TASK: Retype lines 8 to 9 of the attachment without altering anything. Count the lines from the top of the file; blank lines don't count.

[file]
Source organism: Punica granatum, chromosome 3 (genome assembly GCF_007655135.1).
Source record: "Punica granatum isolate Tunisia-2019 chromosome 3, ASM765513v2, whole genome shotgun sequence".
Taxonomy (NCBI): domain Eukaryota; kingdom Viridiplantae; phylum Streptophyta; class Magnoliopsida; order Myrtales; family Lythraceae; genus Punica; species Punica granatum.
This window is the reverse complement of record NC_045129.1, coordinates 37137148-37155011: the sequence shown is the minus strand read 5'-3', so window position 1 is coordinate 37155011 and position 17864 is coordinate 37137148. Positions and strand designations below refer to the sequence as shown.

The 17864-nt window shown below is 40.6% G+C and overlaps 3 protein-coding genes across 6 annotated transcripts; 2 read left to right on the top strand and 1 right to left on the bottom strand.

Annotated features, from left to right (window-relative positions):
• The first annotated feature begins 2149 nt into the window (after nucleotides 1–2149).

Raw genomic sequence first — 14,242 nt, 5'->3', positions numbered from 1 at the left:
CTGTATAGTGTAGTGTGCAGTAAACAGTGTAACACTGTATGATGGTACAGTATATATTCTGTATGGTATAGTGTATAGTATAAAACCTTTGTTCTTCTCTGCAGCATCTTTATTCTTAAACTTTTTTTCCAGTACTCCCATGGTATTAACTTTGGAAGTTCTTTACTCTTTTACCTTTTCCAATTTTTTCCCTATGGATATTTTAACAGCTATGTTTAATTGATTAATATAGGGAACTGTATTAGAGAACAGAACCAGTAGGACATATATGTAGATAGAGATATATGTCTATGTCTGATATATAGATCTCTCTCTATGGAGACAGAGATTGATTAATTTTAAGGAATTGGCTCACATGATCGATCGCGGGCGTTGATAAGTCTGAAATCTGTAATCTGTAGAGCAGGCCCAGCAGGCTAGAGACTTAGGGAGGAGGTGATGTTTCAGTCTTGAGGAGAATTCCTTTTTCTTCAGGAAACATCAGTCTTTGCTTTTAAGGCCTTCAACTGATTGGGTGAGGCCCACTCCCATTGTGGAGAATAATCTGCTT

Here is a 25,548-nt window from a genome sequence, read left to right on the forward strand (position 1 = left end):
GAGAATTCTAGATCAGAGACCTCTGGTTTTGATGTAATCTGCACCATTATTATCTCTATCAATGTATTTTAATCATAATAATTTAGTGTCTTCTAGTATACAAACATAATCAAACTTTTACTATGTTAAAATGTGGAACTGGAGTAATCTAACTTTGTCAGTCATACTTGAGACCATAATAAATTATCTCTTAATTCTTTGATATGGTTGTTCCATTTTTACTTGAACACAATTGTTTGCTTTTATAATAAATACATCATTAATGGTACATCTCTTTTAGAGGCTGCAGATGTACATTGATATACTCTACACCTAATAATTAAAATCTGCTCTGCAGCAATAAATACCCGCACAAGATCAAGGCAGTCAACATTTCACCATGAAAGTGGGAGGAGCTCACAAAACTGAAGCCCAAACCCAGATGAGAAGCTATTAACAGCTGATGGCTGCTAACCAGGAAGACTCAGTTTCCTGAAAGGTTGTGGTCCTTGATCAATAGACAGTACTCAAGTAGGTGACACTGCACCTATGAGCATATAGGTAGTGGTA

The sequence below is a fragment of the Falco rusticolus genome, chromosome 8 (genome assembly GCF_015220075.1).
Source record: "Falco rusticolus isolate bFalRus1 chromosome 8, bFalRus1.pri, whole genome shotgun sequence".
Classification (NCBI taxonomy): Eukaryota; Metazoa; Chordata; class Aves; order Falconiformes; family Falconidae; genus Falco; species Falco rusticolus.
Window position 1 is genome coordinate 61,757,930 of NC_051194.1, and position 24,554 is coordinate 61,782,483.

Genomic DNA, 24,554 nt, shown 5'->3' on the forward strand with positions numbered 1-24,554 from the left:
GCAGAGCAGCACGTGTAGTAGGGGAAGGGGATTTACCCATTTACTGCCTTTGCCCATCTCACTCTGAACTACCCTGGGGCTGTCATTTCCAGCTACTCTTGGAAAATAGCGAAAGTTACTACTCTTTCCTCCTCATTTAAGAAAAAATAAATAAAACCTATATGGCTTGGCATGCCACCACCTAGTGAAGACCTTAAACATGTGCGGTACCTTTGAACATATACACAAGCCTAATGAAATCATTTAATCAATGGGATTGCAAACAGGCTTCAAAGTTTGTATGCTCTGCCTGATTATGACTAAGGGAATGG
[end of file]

Raw genomic sequence first — 14,242 nt, 5'->3', positions numbered from 1 at the left:
CTGTATAGTGTAGTGTGCAGTAAACAGTGTAACACTGTATGATGGTACAGTATATATTCTGTATGGTATAGTGTATAGTATAAAACCTTTGTTCTTCTCTGCAGCATCTTTATTCTTAAACTTTTTTTCCAGTACTCCCATGGTATTAACTTTGGAAGTTCTTTACTCTTTTACCTTTTCCAATTTTTTCCCTATGGATATTTTAACAGCTATGTTTAATTGATTAATATAGGGAACTGTATTAGAGAACAGAACCAGTAGGACATATATGTAGATAGAGATATATGTCTATGTCTGATATATAGATCTCTCTCTATGGAGACAGAGATTGATTAATTTTAAGGAATTGGCTCACATGATCGATCGCGGGCGTTGATAAGTCTGAAATCTGTAATCTGTAGAGCAGGCCCAGCAGGCTAGAGACTTAGGGAGGAGGTGATGTTTCAGTCTTGAGGAGAATTCCTTTTTCTTCAGGAAACATCAGTCTTTGCTTTTAAGGCCTTCAACTGATTGGGTGAGGCCCACTCCCATTGTGGAGAATAATCTGCTT